27 Nov. 45

tors--a fate a thousand times harder than continuation of the war at our side would have brought to the Italian people. I can rely on you, gentlemen, that since I give concrete figures and data concerning our own strength, you will treat these details as your secret; all the rest is at your disposal, without restriction, for application in your activities as leaders of the people.

"The necessity and objectives of this war were clear to all and everyone at the moment when we entered upon the War of Liberation of Greater Germany and, by attacking, parried the danger which menaced us . . . both from Poland and from the Western Powers. Our further incursions into Scandinavia, in the direction of the Mediterranean and into Russia--these also aroused no doubts concerning the general conduct of the war, so long as we were successful. It was not until more serious set-backs were encountered and our general situation began to become increasingly acute, that the German people began to ask themselves whether, perhaps, we had not undertaken more than we could do and set our aims too high. To provide an answer to this questioning and to furnish you with certain points of view for use in your own work of enlightenment, is one of the main points of my present lecture. I shall divide it into three parts:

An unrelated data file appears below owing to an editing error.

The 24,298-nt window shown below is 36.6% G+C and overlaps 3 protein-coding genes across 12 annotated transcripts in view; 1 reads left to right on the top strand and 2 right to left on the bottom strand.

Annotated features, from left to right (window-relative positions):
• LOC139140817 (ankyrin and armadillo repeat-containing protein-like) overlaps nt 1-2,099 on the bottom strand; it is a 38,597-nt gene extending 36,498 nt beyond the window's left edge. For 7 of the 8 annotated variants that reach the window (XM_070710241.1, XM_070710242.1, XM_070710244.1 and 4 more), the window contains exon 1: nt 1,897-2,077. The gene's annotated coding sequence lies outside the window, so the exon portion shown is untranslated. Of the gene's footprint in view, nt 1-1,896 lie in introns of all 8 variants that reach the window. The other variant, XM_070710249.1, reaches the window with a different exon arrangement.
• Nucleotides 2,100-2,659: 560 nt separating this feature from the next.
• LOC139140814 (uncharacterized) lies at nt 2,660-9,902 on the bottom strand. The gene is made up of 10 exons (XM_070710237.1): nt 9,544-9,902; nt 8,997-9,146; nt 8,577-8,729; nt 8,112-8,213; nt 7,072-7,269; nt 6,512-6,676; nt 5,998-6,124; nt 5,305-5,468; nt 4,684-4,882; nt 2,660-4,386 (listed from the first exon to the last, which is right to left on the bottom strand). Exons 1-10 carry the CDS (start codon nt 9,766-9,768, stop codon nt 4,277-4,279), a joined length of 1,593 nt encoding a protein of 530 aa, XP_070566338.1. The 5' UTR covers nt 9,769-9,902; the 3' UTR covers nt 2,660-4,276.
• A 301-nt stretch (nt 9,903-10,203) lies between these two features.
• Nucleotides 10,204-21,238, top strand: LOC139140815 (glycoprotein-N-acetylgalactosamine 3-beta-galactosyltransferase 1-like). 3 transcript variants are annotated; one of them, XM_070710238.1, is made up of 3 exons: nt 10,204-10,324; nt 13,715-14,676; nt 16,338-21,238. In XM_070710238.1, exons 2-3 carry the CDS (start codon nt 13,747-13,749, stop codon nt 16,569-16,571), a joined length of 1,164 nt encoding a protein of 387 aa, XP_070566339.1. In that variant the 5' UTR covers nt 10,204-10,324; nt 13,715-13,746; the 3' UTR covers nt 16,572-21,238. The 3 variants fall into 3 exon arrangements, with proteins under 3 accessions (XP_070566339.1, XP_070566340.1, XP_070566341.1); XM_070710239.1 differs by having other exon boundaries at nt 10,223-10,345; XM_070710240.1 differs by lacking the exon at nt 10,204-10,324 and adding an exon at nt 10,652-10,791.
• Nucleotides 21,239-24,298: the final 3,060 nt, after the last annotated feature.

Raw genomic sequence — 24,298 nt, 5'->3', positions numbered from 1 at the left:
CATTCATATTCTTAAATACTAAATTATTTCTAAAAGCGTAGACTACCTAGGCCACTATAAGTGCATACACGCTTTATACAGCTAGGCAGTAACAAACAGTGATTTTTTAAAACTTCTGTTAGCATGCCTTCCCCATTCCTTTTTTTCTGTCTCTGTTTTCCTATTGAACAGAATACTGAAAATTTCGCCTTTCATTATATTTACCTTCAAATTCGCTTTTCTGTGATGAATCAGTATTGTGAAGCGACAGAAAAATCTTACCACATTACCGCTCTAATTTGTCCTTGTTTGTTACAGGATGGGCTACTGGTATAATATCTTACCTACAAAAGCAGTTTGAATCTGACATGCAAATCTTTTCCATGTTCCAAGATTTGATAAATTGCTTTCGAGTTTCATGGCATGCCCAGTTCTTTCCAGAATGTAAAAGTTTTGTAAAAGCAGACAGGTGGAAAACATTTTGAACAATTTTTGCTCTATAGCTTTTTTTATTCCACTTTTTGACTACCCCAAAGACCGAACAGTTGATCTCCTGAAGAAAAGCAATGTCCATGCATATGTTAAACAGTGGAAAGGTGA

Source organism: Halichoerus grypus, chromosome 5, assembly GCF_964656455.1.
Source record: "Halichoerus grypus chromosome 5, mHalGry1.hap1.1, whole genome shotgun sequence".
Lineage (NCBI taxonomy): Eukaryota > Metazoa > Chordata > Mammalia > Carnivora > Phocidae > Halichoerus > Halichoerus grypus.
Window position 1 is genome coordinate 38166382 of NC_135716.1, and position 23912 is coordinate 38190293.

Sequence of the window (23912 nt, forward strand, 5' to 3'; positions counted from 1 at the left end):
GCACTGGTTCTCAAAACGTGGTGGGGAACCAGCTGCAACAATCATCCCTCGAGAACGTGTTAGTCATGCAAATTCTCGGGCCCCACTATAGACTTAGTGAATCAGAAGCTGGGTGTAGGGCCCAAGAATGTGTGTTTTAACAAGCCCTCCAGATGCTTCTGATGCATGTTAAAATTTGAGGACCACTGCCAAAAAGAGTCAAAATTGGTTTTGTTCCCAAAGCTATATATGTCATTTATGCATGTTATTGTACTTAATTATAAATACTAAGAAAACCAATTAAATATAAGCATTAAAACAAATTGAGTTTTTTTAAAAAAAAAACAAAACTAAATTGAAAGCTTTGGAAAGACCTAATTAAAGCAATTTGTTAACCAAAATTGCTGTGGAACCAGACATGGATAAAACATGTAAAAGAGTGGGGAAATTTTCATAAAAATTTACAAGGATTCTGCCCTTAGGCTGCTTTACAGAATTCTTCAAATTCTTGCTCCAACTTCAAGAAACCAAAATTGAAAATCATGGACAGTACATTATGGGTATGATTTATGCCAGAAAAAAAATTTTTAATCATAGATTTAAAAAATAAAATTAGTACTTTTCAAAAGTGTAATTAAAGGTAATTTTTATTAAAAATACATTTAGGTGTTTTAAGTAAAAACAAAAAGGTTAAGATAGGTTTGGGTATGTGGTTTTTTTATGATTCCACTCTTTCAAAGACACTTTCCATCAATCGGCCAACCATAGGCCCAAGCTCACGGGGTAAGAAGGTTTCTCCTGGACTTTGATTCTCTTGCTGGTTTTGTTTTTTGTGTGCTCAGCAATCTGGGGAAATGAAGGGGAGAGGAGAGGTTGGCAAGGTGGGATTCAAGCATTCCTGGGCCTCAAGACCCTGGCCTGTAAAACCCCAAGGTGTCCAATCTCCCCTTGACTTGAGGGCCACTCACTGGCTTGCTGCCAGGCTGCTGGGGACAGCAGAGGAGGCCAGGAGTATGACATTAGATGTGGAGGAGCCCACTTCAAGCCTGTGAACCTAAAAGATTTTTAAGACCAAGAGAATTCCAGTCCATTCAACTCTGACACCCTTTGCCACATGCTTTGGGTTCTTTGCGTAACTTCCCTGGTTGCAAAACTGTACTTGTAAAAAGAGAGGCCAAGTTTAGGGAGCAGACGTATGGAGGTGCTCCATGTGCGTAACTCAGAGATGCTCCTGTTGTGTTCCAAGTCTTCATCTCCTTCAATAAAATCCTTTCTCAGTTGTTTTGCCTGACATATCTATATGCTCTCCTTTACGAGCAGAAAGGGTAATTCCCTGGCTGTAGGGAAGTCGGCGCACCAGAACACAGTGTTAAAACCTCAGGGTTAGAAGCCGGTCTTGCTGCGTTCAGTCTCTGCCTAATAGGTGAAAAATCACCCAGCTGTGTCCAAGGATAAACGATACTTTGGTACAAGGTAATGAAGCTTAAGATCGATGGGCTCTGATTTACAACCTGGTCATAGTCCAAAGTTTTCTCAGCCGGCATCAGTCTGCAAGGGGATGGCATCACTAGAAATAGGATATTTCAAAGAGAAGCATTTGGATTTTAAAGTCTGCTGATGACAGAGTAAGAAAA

"I. A review of the most important questions of past developments;

"II. Consideration of the present situation;

"III. The foundations of our confidence in victory.

"In view of my position as Military Advisor to the Führer, I shall confine myself in my remarks to the problems of my own personal sphere of action, fully appreciating at the same time, that in view of the Protean nature of this war, I shall in this way, be giving expression to only one aspect of the events.

"I. The review:

"1. The fact that the National Socialist movement and its struggle for internal power were the preparatory stage of the outer liberation from the bonds of the dictate of Versailles, is not one on which I need expatiate, in this circle. I should like, however, to mention at this point how clearly all thoughtful professional soldiers realize what an important part has been played by the National Socialist movement in reawakening the military spirit (the Wehrwille), in nurturing fighting strength (the Wehrkraft), and in rearming